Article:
Feudalism began to decline in the eleventh century with the rise of capitalism, an economy based on investing money and earning profits from business ventures. Capitalism is considered one of the major contributions of the Renaissance. Under feudalism there were few cities, and most communities consisted of small towns and rural areas clustered around castles, which served as centers of government and social life see "Castle as center of community" in Chapter 1.
Capitalism brought about the rise of cities, which were built as hubs in a network of trade routes throughout Europe. The cities replaced fiefs as population centers.
The growth of the new economy posed threats to the feudal system. Serfs started escaping to urban areas in search of work. A middle class, consisting of merchants and bankers, was taking power away from noblemen. Although feudalism had been replaced by a new economic system, social and political structures were still based on the fief.
When the Renaissance began in the mid-fourteenth century in Italy, Europe was divided into hundreds of independent states, each with its own laws and customs. The result was absolute chaos, as leaders of states vied for more power and larger territories.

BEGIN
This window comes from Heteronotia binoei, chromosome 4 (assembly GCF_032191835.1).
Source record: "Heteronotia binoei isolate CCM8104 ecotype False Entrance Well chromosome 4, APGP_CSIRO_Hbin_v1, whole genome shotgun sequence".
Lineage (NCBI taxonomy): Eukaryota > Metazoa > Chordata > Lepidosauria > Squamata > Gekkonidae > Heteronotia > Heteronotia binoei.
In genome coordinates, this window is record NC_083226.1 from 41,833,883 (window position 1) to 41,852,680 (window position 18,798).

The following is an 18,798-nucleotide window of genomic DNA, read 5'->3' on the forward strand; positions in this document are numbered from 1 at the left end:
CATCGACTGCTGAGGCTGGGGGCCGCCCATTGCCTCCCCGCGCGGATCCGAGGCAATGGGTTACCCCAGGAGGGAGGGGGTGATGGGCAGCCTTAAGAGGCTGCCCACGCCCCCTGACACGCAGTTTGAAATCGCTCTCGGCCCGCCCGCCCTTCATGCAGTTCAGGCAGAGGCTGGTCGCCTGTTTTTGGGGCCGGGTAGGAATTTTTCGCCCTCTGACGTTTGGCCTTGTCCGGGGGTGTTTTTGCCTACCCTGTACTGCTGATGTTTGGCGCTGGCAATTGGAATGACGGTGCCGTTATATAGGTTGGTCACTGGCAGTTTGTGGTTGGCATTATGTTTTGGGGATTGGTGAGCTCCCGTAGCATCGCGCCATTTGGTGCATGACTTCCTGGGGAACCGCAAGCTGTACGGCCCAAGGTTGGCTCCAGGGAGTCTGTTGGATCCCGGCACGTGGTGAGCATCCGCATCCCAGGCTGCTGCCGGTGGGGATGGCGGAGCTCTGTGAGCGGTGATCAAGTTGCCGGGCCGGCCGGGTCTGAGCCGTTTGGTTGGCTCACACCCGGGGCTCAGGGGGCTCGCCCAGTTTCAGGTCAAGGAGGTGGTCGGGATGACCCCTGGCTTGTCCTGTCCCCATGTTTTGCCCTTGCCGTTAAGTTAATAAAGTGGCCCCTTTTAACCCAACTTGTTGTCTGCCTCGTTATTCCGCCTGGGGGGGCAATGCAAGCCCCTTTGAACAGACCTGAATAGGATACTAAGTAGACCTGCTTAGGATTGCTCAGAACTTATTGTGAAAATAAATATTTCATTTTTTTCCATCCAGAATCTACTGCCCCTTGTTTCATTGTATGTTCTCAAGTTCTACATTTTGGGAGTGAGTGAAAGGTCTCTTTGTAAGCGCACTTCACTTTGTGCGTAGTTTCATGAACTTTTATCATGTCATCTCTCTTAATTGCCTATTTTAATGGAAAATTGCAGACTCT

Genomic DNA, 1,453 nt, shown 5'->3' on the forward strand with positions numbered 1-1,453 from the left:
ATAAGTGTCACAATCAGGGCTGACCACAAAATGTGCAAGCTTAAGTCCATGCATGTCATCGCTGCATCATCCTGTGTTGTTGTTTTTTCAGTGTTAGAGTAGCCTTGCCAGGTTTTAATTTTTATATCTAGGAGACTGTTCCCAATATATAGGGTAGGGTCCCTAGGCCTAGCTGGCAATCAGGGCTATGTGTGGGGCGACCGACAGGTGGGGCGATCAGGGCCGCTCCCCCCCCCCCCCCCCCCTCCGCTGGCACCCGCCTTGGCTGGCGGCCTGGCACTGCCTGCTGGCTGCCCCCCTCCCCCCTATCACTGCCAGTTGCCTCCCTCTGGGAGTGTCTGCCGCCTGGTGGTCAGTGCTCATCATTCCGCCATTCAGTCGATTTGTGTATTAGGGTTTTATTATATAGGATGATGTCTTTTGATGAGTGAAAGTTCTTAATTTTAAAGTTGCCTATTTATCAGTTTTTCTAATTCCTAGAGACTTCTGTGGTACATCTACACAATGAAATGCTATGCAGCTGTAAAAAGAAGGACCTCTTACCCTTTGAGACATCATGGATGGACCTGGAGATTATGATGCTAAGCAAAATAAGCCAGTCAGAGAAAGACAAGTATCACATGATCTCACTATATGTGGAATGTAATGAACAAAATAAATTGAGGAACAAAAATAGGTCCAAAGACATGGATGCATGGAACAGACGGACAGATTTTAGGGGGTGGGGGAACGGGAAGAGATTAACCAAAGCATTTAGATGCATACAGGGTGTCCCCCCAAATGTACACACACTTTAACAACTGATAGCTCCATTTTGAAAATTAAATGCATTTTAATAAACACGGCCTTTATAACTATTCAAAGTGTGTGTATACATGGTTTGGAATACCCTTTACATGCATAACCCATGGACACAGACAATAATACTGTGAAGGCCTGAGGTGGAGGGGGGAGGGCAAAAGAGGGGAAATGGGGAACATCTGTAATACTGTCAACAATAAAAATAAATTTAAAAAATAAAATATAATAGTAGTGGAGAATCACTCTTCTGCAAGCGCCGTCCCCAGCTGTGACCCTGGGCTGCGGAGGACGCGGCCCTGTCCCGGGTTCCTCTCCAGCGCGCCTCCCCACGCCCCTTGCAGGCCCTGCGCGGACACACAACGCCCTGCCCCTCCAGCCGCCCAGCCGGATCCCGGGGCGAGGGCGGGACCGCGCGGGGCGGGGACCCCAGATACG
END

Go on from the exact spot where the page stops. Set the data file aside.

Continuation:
In the south, the Italian peninsula was turned into a battleground. Numerous wealthy city-states competed for trade rights around the Adriatic and Mediterranean Seas, and the Italian Wars a conflict between France and Spain for control in Italy raged for sixty-four years see " Italian Wars dominate Renaissance" in Chapter 2.
As the Renaissance moved north of Italy in the fifteenth century, northern and central Europe was even more fragmented.
The power of the Holy Roman Empire had dwindled, and princes noblemen who ruled states —particularly in the more than two hundred principalities of Germany—were seeking independence.
At the same time religious reformers, first in Germany and then in the Netherlands and Scandinavia, were leading a movement against the practices of the Roman Catholic Church. Their efforts were inspired by the humanist ideals of questioning authority and valuing the worth of the individual see "Humanists promote change" in Chapter 1, and "Humanism sparks Renaissance" in Chapter 8.
This reform movement resulted in the revolution known as the Protestant Reformation, which eventually spread throughout Europe. Monarchs kings and queen with supreme rule in France, England, and Spain responded to the chaotic situation in Europe by consolidating their power.
A significant development in all three of these monarchies was the rise of nationalism, or pride in and loyalty to one's homeland, which was a distinctive feature of the Renaissance period.